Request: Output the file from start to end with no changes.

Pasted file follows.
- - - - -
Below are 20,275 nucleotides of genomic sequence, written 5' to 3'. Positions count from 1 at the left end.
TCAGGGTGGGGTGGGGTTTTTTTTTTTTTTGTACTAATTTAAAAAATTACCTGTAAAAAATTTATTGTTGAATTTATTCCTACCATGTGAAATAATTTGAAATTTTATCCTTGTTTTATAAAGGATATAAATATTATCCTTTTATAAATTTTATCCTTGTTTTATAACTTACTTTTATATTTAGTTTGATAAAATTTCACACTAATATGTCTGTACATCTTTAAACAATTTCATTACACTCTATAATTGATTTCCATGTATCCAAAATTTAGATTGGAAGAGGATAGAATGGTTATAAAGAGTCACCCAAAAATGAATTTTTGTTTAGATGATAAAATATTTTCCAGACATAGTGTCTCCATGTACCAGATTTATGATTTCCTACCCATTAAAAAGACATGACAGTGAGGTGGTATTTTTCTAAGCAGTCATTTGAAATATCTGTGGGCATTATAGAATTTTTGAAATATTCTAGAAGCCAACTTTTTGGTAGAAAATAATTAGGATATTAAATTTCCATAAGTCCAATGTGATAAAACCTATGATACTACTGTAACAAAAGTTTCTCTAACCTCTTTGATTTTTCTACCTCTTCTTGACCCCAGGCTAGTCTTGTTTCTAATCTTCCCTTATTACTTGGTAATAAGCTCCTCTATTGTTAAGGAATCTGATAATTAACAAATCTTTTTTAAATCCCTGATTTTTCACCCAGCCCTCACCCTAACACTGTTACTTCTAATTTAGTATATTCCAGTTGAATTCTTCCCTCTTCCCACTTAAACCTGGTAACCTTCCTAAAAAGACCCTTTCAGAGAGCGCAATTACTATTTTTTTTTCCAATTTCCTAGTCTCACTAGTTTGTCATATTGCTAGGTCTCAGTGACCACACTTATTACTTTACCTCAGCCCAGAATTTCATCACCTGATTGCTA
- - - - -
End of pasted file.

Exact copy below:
Below are 20,275 nucleotides of genomic sequence, written 5' to 3'. Positions count from 1 at the left end.
TCAGGGTGGGGTGGGGTTTTTTTTTTTTTTGTACTAATTTAAAAAATTACCTGTAAAAAATTTATTGTTGAATTTATTCCTACCATGTGAAATAATTTGAAATTTTATCCTTGTTTTATAAAGGATATAAATATTATCCTTTTATAAATTTTATCCTTGTTTTATAACTTACTTTTATATTTAGTTTGATAAAATTTCACACTAATATGTCTGTACATCTTTAAACAATTTCATTACACTCTATAATTGATTTCCATGTATCCAAAATTTAGATTGGAAGAGGATAGAATGGTTATAAAGAGTCACCCAAAAATGAATTTTTGTTTAGATGATAAAATATTTTCCAGACATAGTGTCTCCATGTACCAGATTTATGATTTCCTACCCATTAAAAAGACATGACAGTGAGGTGGTATTTTTCTAAGCAGTCATTTGAAATATCTGTGGGCATTATAGAATTTTTGAAATATTCTAGAAGCCAACTTTTTGGTAGAAAATAATTAGGATATTAAATTTCCATAAGTCCAATGTGATAAAACCTATGATACTACTGTAACAAAAGTTTCTCTAACCTCTTTGATTTTTCTACCTCTTCTTGACCCCAGGCTAGTCTTGTTTCTAATCTTCCCTTATTACTTGGTAATAAGCTCCTCTATTGTTAAGGAATCTGATAATTAACAAATCTTTTTTAAATCCCTGATTTTTCACCCAGCCCTCACCCTAACACTGTTACTTCTAATTTAGTATATTCCAGTTGAATTCTTCCCTCTTCCCACTTAAACCTGGTAACCTTCCTAAAAAGACCCTTTCAGAGAGCGCAATTACTATTTTTTTTTCCAATTTCCTAGTCTCACTAGTTTGTCATATTGCTAGGTCTCAGTGACCACACTTATTACTTTACCTCAGCCCAGAATTTCATCACCTGATTGCTA